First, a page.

Hillary Clinton, accepting historic nomination, outlines a hopeful vision and a ‘stark’ choice
History: Hillary Clinton’s full speech accepting the Democratic nomination for president. More coverage at latimes.com/trailguide or read The Times’ annotations of her speech at latimes.com/clintontranscript
Hillary Clinton built on a week of potent testimonials from the Democratic Party’s biggest stars, closing her nominating convention with an optimistic assessment of the country Thursday and casting her campaign as a fight to defend core American values against an opponent she depicted as unstable and unqualified.
The first woman to receive the presidential nomination of a major party, Clinton said she accepted it “with humility, determination and boundless confidence in America’s promise.” Her nearly hourlong address amounted to a sharply worded rejoinder to Donald Trump’s address to the nation one week ago.
“America is once again at a moment of reckoning,” Clinton said. “Powerful forces are threatening to pull us apart. Bonds of trust and respect are fraying. And just as with our founders, there are no guarantees. … We have to decide whether we’re going to work together, so we can all rise together.”
Clinton’s speech bookended a week that started off rocky for the party as restive delegates supporting Vermont Sen. Bernie Sanders booed on the convention floor and embarrassing email disclosures forced the resignation of the party chair. But Democrats finished strong after leaders of varying factions delivered impassioned appeals for unity.
“We’re going to empower all Americans to live better lives,” Clinton said. “My primary mission as president will be to create more opportunity and more good jobs with rising wages right here in the United States, from my first day in office to my last, especially in places that for too long have been left out and left behind.”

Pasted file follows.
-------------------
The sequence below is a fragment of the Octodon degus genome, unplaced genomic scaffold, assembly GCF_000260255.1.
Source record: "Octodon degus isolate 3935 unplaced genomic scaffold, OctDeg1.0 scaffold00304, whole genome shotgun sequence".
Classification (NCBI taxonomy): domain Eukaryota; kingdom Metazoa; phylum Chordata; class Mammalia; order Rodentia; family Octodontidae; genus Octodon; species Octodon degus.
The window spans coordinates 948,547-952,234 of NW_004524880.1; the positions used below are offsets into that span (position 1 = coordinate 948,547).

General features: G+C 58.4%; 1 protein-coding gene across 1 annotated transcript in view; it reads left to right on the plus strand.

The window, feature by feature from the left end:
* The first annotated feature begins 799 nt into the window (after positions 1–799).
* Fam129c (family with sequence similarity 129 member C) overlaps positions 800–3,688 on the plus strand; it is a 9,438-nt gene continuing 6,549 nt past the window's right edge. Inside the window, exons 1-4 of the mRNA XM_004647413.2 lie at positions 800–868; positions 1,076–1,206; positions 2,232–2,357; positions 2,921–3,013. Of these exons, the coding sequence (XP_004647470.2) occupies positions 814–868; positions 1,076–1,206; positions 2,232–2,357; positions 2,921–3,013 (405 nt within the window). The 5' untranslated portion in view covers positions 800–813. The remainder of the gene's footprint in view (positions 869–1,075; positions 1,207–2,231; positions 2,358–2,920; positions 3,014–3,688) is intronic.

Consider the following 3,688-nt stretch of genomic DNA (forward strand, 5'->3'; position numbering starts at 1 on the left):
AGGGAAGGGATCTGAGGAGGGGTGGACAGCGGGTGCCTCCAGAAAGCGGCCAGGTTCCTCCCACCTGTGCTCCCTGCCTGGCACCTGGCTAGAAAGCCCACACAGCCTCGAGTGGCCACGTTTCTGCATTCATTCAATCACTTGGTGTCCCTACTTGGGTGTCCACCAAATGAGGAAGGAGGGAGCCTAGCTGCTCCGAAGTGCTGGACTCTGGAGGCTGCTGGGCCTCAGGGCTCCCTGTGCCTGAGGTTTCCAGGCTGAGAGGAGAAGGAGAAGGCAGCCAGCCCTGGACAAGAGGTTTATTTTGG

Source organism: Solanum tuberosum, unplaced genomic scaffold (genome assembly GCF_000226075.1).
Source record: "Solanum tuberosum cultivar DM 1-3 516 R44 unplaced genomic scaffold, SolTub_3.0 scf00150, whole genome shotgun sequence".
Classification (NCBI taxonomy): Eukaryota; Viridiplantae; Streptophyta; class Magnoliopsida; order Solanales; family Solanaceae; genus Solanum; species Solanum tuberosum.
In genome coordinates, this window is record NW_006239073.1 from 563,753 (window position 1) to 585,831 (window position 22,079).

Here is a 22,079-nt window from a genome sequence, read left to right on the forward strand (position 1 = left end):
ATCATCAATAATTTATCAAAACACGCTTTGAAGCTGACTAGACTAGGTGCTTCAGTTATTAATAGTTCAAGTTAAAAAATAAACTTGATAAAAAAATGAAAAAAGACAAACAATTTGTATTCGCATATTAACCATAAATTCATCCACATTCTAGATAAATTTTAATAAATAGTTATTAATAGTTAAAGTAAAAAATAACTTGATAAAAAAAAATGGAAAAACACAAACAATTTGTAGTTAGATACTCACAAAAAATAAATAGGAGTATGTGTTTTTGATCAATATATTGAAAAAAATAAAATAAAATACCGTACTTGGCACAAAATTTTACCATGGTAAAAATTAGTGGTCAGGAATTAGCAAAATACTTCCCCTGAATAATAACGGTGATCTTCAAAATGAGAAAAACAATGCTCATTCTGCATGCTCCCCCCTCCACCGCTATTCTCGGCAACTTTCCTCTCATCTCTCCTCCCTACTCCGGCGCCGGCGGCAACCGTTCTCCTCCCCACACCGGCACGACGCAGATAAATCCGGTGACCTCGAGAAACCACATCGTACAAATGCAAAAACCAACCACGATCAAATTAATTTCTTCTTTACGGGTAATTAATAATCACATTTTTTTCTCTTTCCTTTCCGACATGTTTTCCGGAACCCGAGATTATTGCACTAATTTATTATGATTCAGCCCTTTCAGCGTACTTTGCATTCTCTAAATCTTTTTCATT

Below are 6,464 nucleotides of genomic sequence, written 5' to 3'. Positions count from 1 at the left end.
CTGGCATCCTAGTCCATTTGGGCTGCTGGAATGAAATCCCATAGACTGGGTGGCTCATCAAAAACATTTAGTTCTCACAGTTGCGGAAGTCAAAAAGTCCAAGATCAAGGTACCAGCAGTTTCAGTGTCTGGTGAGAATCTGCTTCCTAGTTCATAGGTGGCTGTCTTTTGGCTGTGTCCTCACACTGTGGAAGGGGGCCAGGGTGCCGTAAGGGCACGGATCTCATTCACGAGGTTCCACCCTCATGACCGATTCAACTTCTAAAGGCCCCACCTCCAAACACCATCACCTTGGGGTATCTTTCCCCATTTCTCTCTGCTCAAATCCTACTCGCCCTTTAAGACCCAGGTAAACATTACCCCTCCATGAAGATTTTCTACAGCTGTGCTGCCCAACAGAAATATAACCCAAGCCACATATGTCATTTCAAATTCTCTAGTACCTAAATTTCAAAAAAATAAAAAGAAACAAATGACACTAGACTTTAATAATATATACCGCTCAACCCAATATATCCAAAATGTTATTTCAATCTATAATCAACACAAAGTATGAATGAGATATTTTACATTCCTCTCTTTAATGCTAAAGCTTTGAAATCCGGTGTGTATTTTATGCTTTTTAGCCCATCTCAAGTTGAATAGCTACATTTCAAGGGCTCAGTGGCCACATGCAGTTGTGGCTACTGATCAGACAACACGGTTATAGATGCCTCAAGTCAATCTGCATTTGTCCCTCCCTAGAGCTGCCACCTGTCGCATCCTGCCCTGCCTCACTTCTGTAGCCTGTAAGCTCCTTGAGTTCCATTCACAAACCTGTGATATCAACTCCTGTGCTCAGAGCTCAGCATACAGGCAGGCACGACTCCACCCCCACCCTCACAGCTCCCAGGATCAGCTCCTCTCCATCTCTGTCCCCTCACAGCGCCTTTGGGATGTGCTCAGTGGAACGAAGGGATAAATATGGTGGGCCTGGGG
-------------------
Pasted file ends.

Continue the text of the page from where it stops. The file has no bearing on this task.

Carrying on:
Clinton presented a “stark” choice for voters on national security at a time of international turbulence, and took aim at Trump’s pronouncement that he alone can solve America’s problems.
“Americans don’t say, ‘I alone can fix it,’” she said, quoting Trump. “They say, ‘We’ll fix it together.’”
She warned repeatedly that Trump is not qualified for the job. “A man you can bait with a tweet is not a man you can trust with nuclear weapons,” she said.
Democrats sought to capitalize on the chaotic events that unfolded a week earlier at the GOP convention in the swing state of Ohio, where the host governor declined to show up and the nominee’s main rival delivered a back-stabbing speech.
To punctuate the point, the lineup of speakers in Philadelphia on Thursday included Pennsylvania Gov. Tom Wolf. Lakers legend and civil rights activist Kareem Abdul-Jabbar made an appearance, as did pop star Katy Perry, whose empowerment-themed hits are played at most every public Clinton event. The day’s lineup, though, was notably light on star power, as anticipation built for Clinton, introduced by her daughter, Chelsea.
One of the convention’s most powerful moments came not from a political celebrity or Hollywood star, but the father of a Muslim American soldier who died in combat. Speaking before a hushed convention hall, Khizr Khan presented a question to Trump: “Have you even read the United States Constitution?” The crowd erupted into a roar when he pulled out his own copy and offered to lend it to him.
Throughout the night, sporadic shouts of “No more war!” broke out inside the convention hall, but they were quickly drowned out by a thunderous roar of “U-S-A! U-S-A!,” which seemed no accident; big American flags were positioned around the sports arena and delegates waved them in rhythm to the patriotic chants. The competing calls were loudest during an energetic and patriotic speech by retired Marine Gen. John R. Allen, a leader in the fight against Islamic State militants, who said a Clinton administration would ensure America continues its military dominance.
Clinton also praised the work Sanders has done to move progressive issues forward, and vowed that she would take up his crusade. “You’ve put economic and social justice issues front and center, where they belong,” she said. “And to all of your supporters here and around the country, I want you to know: I’ve heard you. Your cause is our cause.”